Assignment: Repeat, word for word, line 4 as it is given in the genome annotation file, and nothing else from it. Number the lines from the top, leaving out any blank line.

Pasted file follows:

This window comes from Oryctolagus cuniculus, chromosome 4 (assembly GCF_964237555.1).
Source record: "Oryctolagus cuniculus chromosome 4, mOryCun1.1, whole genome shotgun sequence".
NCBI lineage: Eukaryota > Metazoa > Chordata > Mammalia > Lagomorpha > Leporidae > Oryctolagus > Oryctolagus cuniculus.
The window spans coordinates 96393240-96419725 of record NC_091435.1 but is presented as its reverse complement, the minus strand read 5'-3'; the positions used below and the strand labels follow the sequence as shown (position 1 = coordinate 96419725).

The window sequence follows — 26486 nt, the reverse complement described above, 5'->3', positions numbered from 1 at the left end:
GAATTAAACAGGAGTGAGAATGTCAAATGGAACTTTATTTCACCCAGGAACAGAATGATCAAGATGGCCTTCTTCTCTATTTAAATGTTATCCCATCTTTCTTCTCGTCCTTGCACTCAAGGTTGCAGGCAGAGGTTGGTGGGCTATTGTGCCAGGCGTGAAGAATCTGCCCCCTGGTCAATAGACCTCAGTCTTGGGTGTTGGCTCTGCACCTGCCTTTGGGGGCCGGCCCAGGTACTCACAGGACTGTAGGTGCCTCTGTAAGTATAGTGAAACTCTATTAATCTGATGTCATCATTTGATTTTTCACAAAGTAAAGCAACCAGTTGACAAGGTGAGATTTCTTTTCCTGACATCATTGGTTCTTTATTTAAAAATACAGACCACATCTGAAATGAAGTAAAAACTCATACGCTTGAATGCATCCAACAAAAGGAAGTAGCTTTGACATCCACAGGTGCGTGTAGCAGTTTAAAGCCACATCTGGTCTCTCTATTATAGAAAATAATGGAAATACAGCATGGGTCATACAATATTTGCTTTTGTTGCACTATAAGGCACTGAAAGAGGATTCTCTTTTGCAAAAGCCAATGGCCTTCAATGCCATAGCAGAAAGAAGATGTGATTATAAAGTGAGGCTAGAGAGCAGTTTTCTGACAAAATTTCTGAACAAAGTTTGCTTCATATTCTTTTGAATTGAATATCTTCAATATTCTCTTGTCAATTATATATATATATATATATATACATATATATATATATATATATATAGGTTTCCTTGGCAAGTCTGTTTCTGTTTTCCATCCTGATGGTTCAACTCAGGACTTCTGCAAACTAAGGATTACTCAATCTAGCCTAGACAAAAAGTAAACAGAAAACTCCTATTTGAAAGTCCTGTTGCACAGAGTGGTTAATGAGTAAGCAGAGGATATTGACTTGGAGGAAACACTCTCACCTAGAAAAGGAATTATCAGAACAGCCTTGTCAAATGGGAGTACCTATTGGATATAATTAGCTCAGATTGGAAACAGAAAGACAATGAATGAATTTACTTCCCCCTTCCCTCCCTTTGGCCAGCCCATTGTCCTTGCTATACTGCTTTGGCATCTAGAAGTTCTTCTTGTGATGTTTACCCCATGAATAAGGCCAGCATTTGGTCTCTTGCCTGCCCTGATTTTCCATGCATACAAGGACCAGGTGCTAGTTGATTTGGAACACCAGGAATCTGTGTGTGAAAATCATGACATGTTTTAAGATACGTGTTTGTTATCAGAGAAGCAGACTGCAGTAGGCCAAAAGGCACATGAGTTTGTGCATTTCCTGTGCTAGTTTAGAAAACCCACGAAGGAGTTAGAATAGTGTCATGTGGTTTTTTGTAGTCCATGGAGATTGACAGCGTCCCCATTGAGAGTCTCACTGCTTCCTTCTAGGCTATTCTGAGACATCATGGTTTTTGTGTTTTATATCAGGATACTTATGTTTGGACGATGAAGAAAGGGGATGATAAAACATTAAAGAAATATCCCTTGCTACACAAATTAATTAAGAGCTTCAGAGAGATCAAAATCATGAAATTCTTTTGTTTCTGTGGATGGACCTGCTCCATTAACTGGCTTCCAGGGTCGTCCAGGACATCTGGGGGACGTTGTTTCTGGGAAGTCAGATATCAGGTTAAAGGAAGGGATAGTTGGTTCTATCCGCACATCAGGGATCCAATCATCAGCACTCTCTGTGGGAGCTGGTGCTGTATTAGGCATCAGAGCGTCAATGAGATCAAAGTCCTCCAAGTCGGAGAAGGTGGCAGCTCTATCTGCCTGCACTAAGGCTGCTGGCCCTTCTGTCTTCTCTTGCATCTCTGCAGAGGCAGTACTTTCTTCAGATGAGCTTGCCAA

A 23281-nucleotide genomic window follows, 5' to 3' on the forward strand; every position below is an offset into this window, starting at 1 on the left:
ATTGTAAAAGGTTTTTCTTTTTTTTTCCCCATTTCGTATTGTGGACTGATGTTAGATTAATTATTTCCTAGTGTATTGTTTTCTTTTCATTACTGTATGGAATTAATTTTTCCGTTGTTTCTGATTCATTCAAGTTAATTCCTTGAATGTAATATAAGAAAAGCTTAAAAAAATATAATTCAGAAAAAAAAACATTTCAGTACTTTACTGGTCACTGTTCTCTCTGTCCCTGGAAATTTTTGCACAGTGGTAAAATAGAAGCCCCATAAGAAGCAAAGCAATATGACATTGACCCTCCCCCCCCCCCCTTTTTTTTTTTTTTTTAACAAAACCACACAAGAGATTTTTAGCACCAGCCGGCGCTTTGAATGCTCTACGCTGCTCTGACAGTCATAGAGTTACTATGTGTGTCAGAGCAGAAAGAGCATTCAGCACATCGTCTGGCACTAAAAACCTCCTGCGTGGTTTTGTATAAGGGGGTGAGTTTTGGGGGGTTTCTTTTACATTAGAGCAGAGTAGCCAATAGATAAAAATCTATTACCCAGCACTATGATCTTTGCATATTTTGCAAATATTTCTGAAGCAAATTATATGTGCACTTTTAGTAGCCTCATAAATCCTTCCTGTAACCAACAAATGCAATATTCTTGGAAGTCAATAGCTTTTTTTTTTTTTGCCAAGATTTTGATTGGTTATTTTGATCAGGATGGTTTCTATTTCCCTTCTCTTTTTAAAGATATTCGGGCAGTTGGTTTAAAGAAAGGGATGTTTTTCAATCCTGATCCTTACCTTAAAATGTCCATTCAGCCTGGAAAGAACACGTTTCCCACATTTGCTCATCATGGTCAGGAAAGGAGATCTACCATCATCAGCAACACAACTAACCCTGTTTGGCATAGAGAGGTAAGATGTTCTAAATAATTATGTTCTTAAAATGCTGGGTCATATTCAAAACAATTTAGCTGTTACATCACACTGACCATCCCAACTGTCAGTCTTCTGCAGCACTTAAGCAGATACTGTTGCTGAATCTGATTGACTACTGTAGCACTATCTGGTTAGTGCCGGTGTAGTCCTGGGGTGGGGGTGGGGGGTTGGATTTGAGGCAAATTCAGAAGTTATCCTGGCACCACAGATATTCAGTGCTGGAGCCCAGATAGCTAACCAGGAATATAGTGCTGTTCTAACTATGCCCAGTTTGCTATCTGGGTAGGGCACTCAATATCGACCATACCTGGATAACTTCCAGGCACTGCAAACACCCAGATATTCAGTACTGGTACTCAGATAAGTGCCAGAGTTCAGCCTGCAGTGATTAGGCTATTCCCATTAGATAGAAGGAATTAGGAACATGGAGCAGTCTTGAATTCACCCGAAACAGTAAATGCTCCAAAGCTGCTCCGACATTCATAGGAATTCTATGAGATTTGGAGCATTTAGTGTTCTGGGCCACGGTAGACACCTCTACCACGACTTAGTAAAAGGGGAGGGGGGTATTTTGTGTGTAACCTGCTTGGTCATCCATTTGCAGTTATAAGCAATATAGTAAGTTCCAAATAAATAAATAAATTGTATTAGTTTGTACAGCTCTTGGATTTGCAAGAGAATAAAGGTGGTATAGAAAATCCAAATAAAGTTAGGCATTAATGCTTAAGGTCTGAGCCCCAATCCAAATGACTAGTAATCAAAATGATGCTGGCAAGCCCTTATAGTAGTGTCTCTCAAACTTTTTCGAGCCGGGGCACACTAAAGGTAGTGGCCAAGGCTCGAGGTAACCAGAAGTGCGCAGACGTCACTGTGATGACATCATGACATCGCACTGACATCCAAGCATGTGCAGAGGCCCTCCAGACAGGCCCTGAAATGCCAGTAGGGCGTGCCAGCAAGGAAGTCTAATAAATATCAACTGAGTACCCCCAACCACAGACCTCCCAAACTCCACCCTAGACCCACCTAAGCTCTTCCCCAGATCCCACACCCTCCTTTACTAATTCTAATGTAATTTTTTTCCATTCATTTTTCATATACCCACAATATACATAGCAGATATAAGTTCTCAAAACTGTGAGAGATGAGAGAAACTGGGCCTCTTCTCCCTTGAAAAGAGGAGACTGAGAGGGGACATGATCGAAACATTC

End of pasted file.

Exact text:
The window spans coordinates 96393240-96419725 of record NC_091435.1 but is presented as its reverse complement, the minus strand read 5'-3'; the positions used below and the strand labels follow the sequence as shown (position 1 = coordinate 96419725).